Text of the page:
And what did this power of God look like as it ran loose in the world? It started pushing all the boundaries of that world, first crossing them, then redrawing them, in order to bring healing, life and community to everyone. Why? Because this Spirit was working to bear witness to the kingdom of God, where salvation is offered as a gift to all, even the outcasts. And when the writer of Acts uses the word “salvation,” it almost never refers to the afterlife. It refers to this life, in all its many facets, social, political, economic. It means making people whole again and restoring them to a community in this life.
It means all the people who seemingly don’t matter in our world matter again.
But when you do that, the social and political structure gets upended because people who formerly had no standing, value or power, suddenly do. And this means those who benefit most from the structure are threatened, because now they have to share space and power with those who were previously deemed unworthy. Do you see how this sort of power can put the one who wields it in someone’s crosshairs? Like Jesus, for instance. Or Martin Luther King, Jr. They both wielded a great power, the power of love and the conviction that all God’s children matter. And down they went.
And now we’re wrestling with whether black lives matter. We say of course they do, but then we look at the world we’ve created – past and present. And that tells a different story. Here’s God’s story and God’s power does after the Holy Spirit is given in the book of Acts, and pay attention to who it is that God says “matter”:
A lame man excluded from the temple is not only healed of his affliction but welcomed into its community.
An Ethiopian Eunuch, a black man whose biology has been altered for someone else’s purposes, is baptized into the new humanity of the Holy Spirit.
An adolescent slave girl possessed both by demons and earthly owners is freed by the power of the Holy Spirit from both.
Greek widows overlooked in food distribution, largely because of ethnicity, are given priority by newly appointed Christian leaders in the economy of God that the Holy Spirit creates.
Who matters in the kingdom of God? An outcast paralyzed man, a possessed slave girl, Greek widows without standing, an African eunuch. And the Holy Spirit, through Jesus’ followers, restored their lives and dignity.
Through your faith and baptism, you have a partnership with the Holy Spirit. You’ve received grace upon grace so that same grace can flow through you to others. How do you exercise that power?
I’ll tell you one thing: I never thought that power was in a clerical collar. Some pastors practically wear their collars to bed, but I don’t even wear mine at church. My congregation knows I’m a pastor. Nobody needs that visual, or so I thought.
On Tuesday last week, hundreds of clergy marched together to the now historical site of George Floyd’s final moments on 38th and Chicago. Most had their collars or stoles on, including me. This is a public witness to people in the neighborhood or visitors of our callings. When we arrived at the site, there were a lot of people there already. Clearly, many view this as holy ground, as do I. In fact, some are already making pilgrimages there from other cities across America. As I walked around observing the details of this site – the artwork, the flowers, the reverence of people – a young black woman approached me with a smile on her face. Seeing my collar, she asked if I was a pastor. I said yes and introduced myself. She said her name was Alyssa. “Could I take your picture?” she asked. I said yes. Then I asked Alyssa why she wanted to take a picture of me. “Because I think it’s really a good thing that pastors are here.” I thought to myself, “Well of course pastors would be here.”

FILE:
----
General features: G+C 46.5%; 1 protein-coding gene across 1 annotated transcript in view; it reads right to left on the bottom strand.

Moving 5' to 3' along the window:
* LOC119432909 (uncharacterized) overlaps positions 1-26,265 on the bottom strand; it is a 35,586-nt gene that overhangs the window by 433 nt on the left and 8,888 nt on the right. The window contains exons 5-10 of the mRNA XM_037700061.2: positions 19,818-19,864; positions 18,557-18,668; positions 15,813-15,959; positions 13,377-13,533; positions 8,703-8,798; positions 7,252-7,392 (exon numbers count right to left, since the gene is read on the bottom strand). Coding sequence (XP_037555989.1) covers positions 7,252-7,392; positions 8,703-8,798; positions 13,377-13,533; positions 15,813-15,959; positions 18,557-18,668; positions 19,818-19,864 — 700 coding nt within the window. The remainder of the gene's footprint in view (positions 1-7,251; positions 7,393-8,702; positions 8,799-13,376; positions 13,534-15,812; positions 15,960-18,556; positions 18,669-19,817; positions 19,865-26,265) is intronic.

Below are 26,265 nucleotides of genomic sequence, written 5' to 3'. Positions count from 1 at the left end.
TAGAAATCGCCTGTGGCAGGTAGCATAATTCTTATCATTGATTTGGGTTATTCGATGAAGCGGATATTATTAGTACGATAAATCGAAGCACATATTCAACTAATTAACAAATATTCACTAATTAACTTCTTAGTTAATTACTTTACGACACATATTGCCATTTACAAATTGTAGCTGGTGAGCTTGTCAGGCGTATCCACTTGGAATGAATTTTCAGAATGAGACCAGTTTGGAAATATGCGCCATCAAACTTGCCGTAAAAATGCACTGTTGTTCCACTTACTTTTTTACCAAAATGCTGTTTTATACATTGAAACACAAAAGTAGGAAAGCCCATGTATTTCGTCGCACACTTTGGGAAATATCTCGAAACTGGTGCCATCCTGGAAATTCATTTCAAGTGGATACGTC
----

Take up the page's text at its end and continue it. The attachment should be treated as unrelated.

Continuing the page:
Then she explained she had traveled up here from Memphis because Minneapolis had now become another sacred place where black men had fallen. She reminded me that Memphis has had that status for over 50 years, of course. It was there that Dr. King was shot. And she wanted to take another picture of me with her friend.
And then it hit me: in our country, it is not a foregone conclusion at all that this would be a place where a pastor or priest would visit, maybe because of politics. And I realized that Alyssa wasn’t sure whether white pastors stood with them, whether we believe that “Black Lives Matter.” Knowing who Jesus was and who he loved, is there any question where Jesus is on “Black Lives Matter”? Jesus’ whole life and death said they do matter, and yet this young woman from Memphis took it to be a sign of hope that a pastor was there. So, Alyssa sought out the man with the collar and even took a picture of him.
We’ve got work to do, my friends.
As God shares grace with you, may God also share grace through you, to those who are closest to you and those who are often denied such things. Amen.